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Will Pennsylvania's Legalization Of Online Poker End The Efforts In Congress To Ban It?

Legislation To Boost $3.2B Casino Market Could Be Nail In RAWA's Coffin

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Remember those longshot but nevertheless pesky Sheldon Adelson-funded attempts at banning online casino gaming nationwide?

Pennsylvania Gov. Tom Wolf on Monday signed a bill that will establish a regulatory framework for the state’s 12 casinos to be able to offer their games over the internet. The Keystone State will be the fourth in the nation with internet casino games, while about 10 others have online lottery services. Pennsylvania will also have the i-lotto.

It’s been estimated that web betting could grow the state’s $3.2 billion-a-year gambling market by around 10 percent. The state casino revenue has been flat since 2012.

Ironically, a pair of Republican U.S. Congressmen from Pennsylvania, Charlie Dent and Michael Fitzpatrick (now retired), supported plans to outlaw the activity. Fortunately, the state legislature saw otherwise, thanks to a need to generate new tax and licensing revenues.

According to the Poker Players Alliance, a grassroots group championing poker on Capitol Hill, Pennsylvania’s move could spell the end of the prohibition efforts.

“When Gov. Wolf signed the bill this week it was a historic day for Pennsylvania consumers, and a clear rejection of federal efforts to dictate iGaming policy to the states," PPA Executive Director John Pappas said. “Going into this week, anti-iGaming forces were already crippled; no federal bills to speak of, fewer Congressional champions and a DoJ with more important things to do than trample states’ rights. Now, I would have to think the ‘RAWA’ effort is mortally wounded.”

Despite the online gaming industry’s victory, Pappas said there is “no time to relax,” as the poker community should “use it to illustrate the power of states to determine their own path for iGaming.” Several other states are already considering the games.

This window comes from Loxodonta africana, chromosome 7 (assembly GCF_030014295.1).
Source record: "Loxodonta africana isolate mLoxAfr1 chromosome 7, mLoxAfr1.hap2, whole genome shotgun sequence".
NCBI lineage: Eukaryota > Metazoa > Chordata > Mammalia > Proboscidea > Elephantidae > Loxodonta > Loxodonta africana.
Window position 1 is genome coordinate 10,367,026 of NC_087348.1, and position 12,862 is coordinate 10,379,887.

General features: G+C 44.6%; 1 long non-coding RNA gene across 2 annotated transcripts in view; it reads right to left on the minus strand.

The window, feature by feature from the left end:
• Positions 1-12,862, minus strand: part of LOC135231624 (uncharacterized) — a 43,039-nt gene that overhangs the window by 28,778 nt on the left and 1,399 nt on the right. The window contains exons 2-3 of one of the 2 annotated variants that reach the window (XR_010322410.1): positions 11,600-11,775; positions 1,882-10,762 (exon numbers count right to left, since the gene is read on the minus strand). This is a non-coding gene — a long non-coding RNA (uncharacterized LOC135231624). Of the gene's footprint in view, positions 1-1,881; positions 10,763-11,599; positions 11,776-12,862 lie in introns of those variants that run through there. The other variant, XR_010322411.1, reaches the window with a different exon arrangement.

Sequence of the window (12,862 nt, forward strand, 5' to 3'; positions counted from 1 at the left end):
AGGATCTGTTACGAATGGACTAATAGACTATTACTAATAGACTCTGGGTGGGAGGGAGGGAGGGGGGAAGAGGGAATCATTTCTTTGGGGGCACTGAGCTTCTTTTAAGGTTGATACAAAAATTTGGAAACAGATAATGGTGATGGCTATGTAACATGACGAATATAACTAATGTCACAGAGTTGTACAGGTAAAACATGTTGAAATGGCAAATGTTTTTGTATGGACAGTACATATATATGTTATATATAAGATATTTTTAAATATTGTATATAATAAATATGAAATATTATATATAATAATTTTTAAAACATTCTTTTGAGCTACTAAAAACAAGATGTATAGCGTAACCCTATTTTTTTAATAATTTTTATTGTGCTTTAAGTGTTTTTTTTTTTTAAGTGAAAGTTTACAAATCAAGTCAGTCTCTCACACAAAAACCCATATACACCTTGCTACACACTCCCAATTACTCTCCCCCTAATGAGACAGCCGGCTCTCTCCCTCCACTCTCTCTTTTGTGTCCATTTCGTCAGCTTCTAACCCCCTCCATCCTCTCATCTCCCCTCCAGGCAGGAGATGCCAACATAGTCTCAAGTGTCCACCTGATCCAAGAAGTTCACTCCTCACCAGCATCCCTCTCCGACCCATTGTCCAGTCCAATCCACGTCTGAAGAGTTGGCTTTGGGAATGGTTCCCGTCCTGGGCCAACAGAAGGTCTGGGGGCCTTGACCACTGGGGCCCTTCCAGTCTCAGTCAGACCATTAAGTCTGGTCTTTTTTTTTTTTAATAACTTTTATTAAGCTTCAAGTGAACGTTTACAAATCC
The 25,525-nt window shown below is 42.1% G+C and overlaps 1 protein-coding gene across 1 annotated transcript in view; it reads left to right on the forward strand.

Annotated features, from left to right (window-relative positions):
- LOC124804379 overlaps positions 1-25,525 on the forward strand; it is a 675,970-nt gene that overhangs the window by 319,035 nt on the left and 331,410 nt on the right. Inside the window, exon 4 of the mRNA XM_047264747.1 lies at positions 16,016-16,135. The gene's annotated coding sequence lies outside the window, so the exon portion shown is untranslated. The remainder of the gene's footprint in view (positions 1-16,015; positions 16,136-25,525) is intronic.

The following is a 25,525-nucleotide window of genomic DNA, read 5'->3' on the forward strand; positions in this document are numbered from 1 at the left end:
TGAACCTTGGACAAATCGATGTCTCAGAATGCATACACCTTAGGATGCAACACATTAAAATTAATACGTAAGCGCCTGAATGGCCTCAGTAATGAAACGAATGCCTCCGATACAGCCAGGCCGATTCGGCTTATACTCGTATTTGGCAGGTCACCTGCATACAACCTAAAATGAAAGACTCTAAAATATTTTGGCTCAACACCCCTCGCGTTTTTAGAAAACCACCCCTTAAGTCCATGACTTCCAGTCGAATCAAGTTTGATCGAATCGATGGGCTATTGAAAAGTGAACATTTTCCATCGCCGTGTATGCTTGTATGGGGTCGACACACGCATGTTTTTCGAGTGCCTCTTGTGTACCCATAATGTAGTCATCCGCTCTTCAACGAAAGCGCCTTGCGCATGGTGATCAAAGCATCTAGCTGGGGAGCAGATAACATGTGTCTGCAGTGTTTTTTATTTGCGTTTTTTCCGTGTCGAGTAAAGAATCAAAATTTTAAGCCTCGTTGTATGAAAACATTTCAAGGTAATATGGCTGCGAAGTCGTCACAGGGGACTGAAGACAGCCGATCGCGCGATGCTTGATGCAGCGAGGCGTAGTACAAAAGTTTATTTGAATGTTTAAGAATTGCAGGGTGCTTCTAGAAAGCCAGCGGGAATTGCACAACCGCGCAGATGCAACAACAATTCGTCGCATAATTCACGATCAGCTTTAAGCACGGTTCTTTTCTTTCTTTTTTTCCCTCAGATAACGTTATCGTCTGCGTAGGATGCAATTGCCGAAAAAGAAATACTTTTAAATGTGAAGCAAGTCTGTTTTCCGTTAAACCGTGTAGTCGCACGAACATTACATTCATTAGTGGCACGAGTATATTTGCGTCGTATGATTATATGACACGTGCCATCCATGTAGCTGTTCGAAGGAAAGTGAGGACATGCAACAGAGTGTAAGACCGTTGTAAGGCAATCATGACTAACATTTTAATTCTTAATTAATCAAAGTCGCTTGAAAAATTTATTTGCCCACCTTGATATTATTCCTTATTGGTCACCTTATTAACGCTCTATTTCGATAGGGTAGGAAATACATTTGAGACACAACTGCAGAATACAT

What made Pennsylvania’s move possible was a decision in late 2011 by the Obama Administration. The Department of Justice at the time re-interpreted the decades-old Wire Act, watering it down so that states could enact their own web gaming laws. It didn’t hurt that the largest offshore sites were kicked out of U.S. cyberspace earlier that year.

That DoJ decision has been in the cross-hairs of the 84-year-old Adelson, who has viewed the games as a threat to his brick-and-mortar casino empire. Adelson, who has a net worth of more than $35 billion, operates the largest casino company in the world based on revenue.

Meanwhile, some competitors, notably MGM Resorts and Caesars, ventured into the space.

AdelsonAdelson has funded efforts from Republicans to “restore” the Wire Act, which would prohibit a state-by-state proliferation of internet betting and put an end to the industries where it’s already happening. There was talk of giving i-lotteries a carveout. Earlier this year, the New Jersey legislature passed a resolution opposing any attempt to put the genie back in the bottle.

Online gaming has been a massive success for Atlantic City casinos, as revenues from the activity are projected to hit $240 million this year. The games helped the seaside gambling town recently post its first year-over-year gaming revenue gain in nearly a decade.

Pennsylvania would surely fight back as well if it had to. Pennsylvania has close to 13 million people, so its online market should be larger than its neighbor to the east.

New Jersey announced last month that it will be pooling its online gamblers and poker players with Nevada and Delaware, the other two states with the games. Pennsylvania could join in. Doing so would expose regulated online poker to a combined population of more than 25 million.

Sheldon Adelson in Pennsylvania

What a difference six months can make.

In April it was reported that Adelson donated heavily to President Donald Trump’s inauguration, which rejuvenated concerns that his pet project to ban online gaming might have new life.

U.S. Attorney General Jeff Sessions, a Trump nominee, baffled many earlier this year by saying that he was “shocked” by the federal government deciding in 2011 to allow states to make their own laws on internet gambling. Though he ended up withdrawing his personal involvement with the issue, his comments were still very worrisome to poker players across the country.

By November, those fears seem to have subsided.

Adelson’s Las Vegas Sands owns Sands Casino Resort Bethlehem, one of the largest of the state’s 12 brick-and-mortar casinos. In the spring there were reports that MGM was trying to buy the property, but those talks apparently have ended. A private investment group is now reportedly pursuing the casino that Adelson said he regretted opening in the first place.

It seems reasonable to question whether Pennsylvania’s move toward online gaming might give Adelson’s company more motivation to finally unload the casino.